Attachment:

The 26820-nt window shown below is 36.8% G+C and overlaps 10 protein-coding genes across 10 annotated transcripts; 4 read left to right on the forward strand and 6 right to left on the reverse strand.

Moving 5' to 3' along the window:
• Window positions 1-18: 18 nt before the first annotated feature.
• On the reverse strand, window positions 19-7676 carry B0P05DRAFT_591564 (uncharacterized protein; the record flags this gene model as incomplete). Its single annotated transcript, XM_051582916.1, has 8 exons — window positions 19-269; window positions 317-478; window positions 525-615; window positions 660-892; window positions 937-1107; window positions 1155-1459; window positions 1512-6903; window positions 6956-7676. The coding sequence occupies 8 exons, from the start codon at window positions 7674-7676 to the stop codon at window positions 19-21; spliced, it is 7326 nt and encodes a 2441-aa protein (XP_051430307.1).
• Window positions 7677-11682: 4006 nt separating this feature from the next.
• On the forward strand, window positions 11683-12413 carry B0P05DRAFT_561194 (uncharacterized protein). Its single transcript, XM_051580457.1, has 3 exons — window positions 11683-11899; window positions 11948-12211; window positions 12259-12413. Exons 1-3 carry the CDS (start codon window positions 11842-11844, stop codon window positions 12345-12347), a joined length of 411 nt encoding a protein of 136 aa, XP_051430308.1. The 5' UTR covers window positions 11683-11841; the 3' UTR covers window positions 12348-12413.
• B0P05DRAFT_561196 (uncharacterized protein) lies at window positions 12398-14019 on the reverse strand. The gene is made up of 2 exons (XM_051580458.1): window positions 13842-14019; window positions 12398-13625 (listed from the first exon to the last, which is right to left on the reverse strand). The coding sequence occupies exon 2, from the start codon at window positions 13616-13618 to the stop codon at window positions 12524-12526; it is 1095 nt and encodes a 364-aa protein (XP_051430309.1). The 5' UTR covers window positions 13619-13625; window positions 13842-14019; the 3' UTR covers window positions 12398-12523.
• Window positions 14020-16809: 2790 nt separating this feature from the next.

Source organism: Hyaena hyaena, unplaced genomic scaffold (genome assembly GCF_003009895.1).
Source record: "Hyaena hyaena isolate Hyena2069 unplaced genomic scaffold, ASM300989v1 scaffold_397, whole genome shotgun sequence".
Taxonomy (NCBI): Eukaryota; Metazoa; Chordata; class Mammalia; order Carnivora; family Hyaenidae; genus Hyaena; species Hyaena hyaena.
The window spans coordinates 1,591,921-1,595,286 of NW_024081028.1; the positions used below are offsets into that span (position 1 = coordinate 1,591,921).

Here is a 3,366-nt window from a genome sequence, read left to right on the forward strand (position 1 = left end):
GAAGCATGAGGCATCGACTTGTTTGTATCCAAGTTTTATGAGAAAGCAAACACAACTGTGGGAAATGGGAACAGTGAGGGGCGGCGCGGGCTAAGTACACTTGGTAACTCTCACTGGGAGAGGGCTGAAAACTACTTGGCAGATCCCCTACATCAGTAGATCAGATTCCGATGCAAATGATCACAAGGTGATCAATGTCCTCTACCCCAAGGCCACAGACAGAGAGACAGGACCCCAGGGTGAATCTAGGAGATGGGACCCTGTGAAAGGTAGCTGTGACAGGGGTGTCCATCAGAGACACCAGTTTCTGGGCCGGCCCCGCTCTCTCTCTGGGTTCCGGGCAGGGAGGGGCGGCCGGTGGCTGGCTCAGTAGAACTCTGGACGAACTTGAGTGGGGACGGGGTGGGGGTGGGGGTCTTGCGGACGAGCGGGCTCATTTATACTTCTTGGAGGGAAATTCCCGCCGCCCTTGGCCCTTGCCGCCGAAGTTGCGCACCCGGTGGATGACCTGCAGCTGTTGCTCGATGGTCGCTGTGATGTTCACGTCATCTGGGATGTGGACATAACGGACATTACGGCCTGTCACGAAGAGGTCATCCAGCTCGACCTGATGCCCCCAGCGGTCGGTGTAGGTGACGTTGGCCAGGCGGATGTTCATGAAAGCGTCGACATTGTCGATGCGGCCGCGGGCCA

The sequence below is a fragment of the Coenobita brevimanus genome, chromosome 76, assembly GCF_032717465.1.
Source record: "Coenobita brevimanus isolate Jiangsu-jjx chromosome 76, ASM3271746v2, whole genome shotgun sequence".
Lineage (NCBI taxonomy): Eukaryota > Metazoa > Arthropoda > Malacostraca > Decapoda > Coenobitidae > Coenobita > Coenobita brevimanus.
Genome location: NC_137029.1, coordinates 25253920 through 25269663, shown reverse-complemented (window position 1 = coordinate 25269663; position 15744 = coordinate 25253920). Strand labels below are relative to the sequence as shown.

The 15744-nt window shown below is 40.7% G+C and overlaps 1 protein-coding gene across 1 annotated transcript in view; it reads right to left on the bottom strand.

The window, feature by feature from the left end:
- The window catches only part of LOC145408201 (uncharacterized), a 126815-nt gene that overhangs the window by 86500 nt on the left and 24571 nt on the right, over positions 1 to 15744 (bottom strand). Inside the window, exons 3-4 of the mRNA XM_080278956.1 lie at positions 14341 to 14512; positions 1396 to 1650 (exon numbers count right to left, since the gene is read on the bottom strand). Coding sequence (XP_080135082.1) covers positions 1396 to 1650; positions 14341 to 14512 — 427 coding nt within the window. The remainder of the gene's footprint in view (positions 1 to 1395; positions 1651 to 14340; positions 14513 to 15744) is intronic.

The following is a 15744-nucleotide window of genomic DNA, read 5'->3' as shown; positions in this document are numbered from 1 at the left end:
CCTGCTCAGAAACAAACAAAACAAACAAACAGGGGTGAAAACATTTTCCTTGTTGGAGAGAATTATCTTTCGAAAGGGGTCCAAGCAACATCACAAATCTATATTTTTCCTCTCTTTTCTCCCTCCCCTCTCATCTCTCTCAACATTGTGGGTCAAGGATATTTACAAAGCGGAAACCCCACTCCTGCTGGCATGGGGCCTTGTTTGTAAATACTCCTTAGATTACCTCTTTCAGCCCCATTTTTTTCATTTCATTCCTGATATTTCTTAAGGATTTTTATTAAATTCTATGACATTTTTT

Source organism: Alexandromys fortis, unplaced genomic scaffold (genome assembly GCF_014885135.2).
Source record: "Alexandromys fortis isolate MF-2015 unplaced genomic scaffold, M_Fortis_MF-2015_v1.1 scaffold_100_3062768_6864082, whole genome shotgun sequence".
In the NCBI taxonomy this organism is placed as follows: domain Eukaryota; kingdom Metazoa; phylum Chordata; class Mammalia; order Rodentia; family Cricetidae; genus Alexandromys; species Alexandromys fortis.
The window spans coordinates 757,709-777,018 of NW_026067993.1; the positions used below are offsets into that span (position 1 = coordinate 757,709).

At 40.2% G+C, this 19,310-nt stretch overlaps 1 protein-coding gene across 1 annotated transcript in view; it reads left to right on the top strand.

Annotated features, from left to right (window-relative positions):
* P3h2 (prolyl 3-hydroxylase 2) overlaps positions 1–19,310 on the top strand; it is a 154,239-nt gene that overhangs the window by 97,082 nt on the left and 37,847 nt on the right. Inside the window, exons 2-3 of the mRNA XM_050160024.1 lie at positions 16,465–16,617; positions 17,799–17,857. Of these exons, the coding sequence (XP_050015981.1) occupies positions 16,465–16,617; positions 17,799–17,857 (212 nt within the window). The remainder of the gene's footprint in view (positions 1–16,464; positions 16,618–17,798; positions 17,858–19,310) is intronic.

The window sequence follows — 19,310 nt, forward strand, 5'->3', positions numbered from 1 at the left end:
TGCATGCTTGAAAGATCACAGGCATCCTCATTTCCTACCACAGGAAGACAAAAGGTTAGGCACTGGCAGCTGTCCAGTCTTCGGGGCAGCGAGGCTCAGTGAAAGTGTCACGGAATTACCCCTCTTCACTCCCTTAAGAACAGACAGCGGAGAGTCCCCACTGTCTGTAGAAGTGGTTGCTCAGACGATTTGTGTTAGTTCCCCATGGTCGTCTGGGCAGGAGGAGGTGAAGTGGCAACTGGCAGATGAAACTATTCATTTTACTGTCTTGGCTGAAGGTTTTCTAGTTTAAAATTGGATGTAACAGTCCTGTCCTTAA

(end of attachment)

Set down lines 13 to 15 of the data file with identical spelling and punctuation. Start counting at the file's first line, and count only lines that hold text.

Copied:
Here is a 3,366-nt window from a genome sequence, read left to right on the forward strand (position 1 = left end):
GAAGCATGAGGCATCGACTTGTTTGTATCCAAGTTTTATGAGAAAGCAAACACAACTGTGGGAAATGGGAACAGTGAGGGGCGGCGCGGGCTAAGTACACTTGGTAACTCTCACTGGGAGAGGGCTGAAAACTACTTGGCAGATCCCCTACATCAGTAGATCAGATTCCGATGCAAATGATCACAAGGTGATCAATGTCCTCTACCCCAAGGCCACAGACAGAGAGACAGGACCCCAGGGTGAATCTAGGAGATGGGACCCTGTGAAAGGTAGCTGTGACAGGGGTGTCCATCAGAGACACCAGTTTCTGGGCCGGCCCCGCTCTCTCTCTGGGTTCCGGGCAGGGAGGGGCGGCCGGTGGCTGGCTCAGTAGAACTCTGGACGAACTTGAGTGGGGACGGGGTGGGGGTGGGGGTCTTGCGGACGAGCGGGCTCATTTATACTTCTTGGAGGGAAATTCCCGCCGCCCTTGGCCCTTGCCGCCGAAGTTGCGCACCCGGTGGATGACCTGCAGCTGTTGCTCGATGGTCGCTGTGATGTTCACGTCATCTGGGATGTGGACATAACGGACATTACGGCCTGTCACGAAGAGGTCATCCAGCTCGACCTGATGCCCCCAGCGGTCGGTGTAGGTGACGTTGGCCAGGCGGATGTTCATGAAAGCGTCGACATTGTCGATGCGGCCGCGGGCCA

The sequence below is a fragment of the Coenobita brevimanus genome, chromosome 76, assembly GCF_032717465.1.